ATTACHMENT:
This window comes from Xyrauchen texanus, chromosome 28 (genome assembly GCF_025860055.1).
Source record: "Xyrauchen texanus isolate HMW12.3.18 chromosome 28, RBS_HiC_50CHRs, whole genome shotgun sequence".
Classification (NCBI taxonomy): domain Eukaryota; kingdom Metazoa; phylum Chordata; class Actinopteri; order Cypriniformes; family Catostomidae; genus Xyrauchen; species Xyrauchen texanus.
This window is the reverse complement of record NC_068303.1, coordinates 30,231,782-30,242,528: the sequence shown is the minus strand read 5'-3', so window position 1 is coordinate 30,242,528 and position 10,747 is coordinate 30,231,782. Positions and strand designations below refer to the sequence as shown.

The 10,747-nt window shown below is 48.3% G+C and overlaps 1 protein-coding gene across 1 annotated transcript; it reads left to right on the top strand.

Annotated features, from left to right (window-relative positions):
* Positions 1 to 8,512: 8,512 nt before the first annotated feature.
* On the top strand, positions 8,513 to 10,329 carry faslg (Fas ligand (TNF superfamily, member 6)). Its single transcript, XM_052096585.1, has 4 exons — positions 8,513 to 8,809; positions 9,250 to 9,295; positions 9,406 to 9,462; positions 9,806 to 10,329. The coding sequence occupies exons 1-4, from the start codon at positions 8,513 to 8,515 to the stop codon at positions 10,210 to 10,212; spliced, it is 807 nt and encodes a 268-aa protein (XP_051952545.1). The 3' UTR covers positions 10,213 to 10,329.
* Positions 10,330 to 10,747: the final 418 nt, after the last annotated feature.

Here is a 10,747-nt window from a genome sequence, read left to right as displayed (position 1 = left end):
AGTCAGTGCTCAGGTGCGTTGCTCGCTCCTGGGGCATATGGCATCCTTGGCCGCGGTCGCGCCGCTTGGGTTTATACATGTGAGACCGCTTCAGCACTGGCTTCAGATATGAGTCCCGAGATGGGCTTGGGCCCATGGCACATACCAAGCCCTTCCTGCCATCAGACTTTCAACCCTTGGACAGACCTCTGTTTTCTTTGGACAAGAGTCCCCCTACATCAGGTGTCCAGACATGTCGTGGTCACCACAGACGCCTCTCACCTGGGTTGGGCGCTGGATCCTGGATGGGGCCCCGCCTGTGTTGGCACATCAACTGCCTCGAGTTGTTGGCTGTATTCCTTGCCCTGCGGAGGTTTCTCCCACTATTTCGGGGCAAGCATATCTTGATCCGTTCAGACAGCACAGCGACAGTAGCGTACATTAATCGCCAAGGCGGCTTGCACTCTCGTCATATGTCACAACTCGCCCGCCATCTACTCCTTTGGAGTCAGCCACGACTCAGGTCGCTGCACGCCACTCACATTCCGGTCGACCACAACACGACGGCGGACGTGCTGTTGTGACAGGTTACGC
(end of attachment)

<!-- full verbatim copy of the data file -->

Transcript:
This window comes from Xyrauchen texanus, chromosome 28 (genome assembly GCF_025860055.1).
Source record: "Xyrauchen texanus isolate HMW12.3.18 chromosome 28, RBS_HiC_50CHRs, whole genome shotgun sequence".
Classification (NCBI taxonomy): domain Eukaryota; kingdom Metazoa; phylum Chordata; class Actinopteri; order Cypriniformes; family Catostomidae; genus Xyrauchen; species Xyrauchen texanus.
This window is the reverse complement of record NC_068303.1, coordinates 30,231,782-30,242,528: the sequence shown is the minus strand read 5'-3', so window position 1 is coordinate 30,242,528 and position 10,747 is coordinate 30,231,782. Positions and strand designations below refer to the sequence as shown.

The 10,747-nt window shown below is 48.3% G+C and overlaps 1 protein-coding gene across 1 annotated transcript; it reads left to right on the top strand.

Annotated features, from left to right (window-relative positions):
* Positions 1 to 8,512: 8,512 nt before the first annotated feature.
* On the top strand, positions 8,513 to 10,329 carry faslg (Fas ligand (TNF superfamily, member 6)). Its single transcript, XM_052096585.1, has 4 exons — positions 8,513 to 8,809; positions 9,250 to 9,295; positions 9,406 to 9,462; positions 9,806 to 10,329. The coding sequence occupies exons 1-4, from the start codon at positions 8,513 to 8,515 to the stop codon at positions 10,210 to 10,212; spliced, it is 807 nt and encodes a 268-aa protein (XP_051952545.1). The 3' UTR covers positions 10,213 to 10,329.
* Positions 10,330 to 10,747: the final 418 nt, after the last annotated feature.

Here is a 10,747-nt window from a genome sequence, read left to right as displayed (position 1 = left end):
AGTCAGTGCTCAGGTGCGTTGCTCGCTCCTGGGGCATATGGCATCCTTGGCCGCGGTCGCGCCGCTTGGGTTTATACATGTGAGACCGCTTCAGCACTGGCTTCAGATATGAGTCCCGAGATGGGCTTGGGCCCATGGCACATACCAAGCCCTTCCTGCCATCAGACTTTCAACCCTTGGACAGACCTCTGTTTTCTTTGGACAAGAGTCCCCCTACATCAGGTGTCCAGACATGTCGTGGTCACCACAGACGCCTCTCACCTGGGTTGGGCGCTGGATCCTGGATGGGGCCCCGCCTGTGTTGGCACATCAACTGCCTCGAGTTGTTGGCTGTATTCCTTGCCCTGCGGAGGTTTCTCCCACTATTTCGGGGCAAGCATATCTTGATCCGTTCAGACAGCACAGCGACAGTAGCGTACATTAATCGCCAAGGCGGCTTGCACTCTCGTCATATGTCACAACTCGCCCGCCATCTACTCCTTTGGAGTCAGCCACGACTCAGGTCGCTGCACGCCACTCACATTCCGGTCGACCACAACACGACGGCGGACGTGCTGTTGTGACAGGTTACGC